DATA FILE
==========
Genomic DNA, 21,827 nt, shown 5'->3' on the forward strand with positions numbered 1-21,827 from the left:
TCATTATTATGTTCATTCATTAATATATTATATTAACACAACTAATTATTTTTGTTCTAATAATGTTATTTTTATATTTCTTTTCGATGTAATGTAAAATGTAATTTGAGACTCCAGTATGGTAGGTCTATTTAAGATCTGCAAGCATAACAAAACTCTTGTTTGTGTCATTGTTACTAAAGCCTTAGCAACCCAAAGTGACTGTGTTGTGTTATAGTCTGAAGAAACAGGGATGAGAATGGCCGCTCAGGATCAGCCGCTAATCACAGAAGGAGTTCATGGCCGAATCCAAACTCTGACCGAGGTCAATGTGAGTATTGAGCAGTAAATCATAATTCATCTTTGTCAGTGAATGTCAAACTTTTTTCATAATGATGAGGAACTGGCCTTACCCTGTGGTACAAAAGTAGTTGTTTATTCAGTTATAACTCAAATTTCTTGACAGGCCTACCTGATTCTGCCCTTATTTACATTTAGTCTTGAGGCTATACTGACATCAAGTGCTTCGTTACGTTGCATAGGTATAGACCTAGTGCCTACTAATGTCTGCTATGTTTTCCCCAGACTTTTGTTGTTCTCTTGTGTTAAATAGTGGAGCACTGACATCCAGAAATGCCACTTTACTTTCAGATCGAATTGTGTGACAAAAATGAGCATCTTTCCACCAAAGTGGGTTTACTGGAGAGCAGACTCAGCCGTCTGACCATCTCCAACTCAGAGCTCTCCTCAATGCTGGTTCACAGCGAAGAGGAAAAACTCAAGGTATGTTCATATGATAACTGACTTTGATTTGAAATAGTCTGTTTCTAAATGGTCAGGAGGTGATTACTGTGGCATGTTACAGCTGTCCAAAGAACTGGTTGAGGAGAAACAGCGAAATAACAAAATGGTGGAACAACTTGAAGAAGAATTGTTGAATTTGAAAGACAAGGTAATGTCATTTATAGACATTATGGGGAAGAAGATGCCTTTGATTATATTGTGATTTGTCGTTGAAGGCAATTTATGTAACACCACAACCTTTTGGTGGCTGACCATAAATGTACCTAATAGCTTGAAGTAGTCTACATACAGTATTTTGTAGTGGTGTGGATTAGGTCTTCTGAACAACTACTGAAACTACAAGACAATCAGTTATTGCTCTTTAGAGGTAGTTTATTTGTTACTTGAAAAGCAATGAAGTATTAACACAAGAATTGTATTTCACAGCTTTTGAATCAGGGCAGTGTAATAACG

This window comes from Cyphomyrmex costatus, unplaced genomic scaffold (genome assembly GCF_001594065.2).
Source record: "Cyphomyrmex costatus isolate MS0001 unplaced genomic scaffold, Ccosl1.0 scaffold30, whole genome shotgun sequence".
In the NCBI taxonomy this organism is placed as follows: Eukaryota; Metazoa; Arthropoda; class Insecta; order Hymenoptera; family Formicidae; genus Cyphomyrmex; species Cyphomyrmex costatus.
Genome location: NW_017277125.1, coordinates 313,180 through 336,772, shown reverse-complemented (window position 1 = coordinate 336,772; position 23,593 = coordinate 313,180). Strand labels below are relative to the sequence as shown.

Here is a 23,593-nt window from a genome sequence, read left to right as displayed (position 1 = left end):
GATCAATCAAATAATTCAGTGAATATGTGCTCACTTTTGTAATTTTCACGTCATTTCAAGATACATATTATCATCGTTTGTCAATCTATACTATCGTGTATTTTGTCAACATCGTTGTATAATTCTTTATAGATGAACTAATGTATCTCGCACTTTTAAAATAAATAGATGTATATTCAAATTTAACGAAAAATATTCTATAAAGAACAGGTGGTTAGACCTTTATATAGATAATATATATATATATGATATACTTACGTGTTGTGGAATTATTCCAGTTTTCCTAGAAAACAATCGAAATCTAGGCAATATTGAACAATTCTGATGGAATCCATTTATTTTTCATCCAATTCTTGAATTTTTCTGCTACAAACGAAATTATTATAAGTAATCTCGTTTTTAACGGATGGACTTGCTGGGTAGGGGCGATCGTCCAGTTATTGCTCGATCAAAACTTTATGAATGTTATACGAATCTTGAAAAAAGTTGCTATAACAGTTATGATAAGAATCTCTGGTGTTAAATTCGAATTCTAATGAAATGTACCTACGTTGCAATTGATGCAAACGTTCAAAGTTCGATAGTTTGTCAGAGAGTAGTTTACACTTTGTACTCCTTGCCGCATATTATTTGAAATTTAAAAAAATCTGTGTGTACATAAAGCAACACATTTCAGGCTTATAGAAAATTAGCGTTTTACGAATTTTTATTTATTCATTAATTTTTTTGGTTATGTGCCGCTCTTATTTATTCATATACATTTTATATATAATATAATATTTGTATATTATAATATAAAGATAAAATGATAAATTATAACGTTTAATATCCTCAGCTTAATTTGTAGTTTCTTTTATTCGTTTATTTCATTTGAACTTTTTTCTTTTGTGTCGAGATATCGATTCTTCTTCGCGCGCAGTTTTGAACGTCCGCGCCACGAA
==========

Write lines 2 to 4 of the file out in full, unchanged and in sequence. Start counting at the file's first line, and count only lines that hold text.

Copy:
TCATTATTATGTTCATTCATTAATATATTATATTAACACAACTAATTATTTTTGTTCTAATAATGTTATTTTTATATTTCTTTTCGATGTAATGTAAAATGTAATTTGAGACTCCAGTATGGTAGGTCTATTTAAGATCTGCAAGCATAACAAAACTCTTGTTTGTGTCATTGTTACTAAAGCCTTAGCAACCCAAAGTGACTGTGTTGTGTTATAGTCTGAAGAAACAGGGATGAGAATGGCCGCTCAGGATCAGCCGCTAATCACAGAAGGAGTTCATGGCCGAATCCAAACTCTGACCGAGGTCAATGTGAGTATTGAGCAGTAAATCATAATTCATCTTTGTCAGTGAATGTCAAACTTTTTTCATAATGATGAGGAACTGGCCTTACCCTGTGGTACAAAAGTAGTTGTTTATTCAGTTATAACTCAAATTTCTTGACAGGCCTACCTGATTCTGCCCTTATTTACATTTAGTCTTGAGGCTATACTGACATCAAGTGCTTCGTTACGTTGCATAGGTATAGACCTAGTGCCTACTAATGTCTGCTATGTTTTCCCCAGACTTTTGTTGTTCTCTTGTGTTAAATAGTGGAGCACTGACATCCAGAAATGCCACTTTACTTTCAGATCGAATTGTGTGACAAAAATGAGCATCTTTCCACCAAAGTGGGTTTACTGGAGAGCAGACTCAGCCGTCTGACCATCTCCAACTCAGAGCTCTCCTCAATGCTGGTTCACAGCGAAGAGGAAAAACTCAAGGTATGTTCATATGATAACTGACTTTGATTTGAAATAGTCTGTTTCTAAATGGTCAGGAGGTGATTACTGTGGCATGTTACAGCTGTCCAAAGAACTGGTTGAGGAGAAACAGCGAAATAACAAAATGGTGGAACAACTTGAAGAAGAATTGTTGAATTTGAAAGACAAGGTAATGTCATTTATAGACATTATGGGGAAGAAGATGCCTTTGATTATATTGTGATTTGTCGTTGAAGGCAATTTATGTAACACCACAACCTTTTGGTGGCTGACCATAAATGTACCTAATAGCTTGAAGTAGTCTACATACAGTATTTTGTAGTGGTGTGGATTAGGTCTTCTGAACAACTACTGAAACTACAAGACAATCAGTTATTGCTCTTTAGAGGTAGTTTATTTGTTACTTGAAAAGCAATGAAGTATTAACACAAGAATTGTATTTCACAGCTTTTGAATCAGGGCAGTGTAATAACG

This window comes from Cyphomyrmex costatus, unplaced genomic scaffold (genome assembly GCF_001594065.2).
Source record: "Cyphomyrmex costatus isolate MS0001 unplaced genomic scaffold, Ccosl1.0 scaffold30, whole genome shotgun sequence".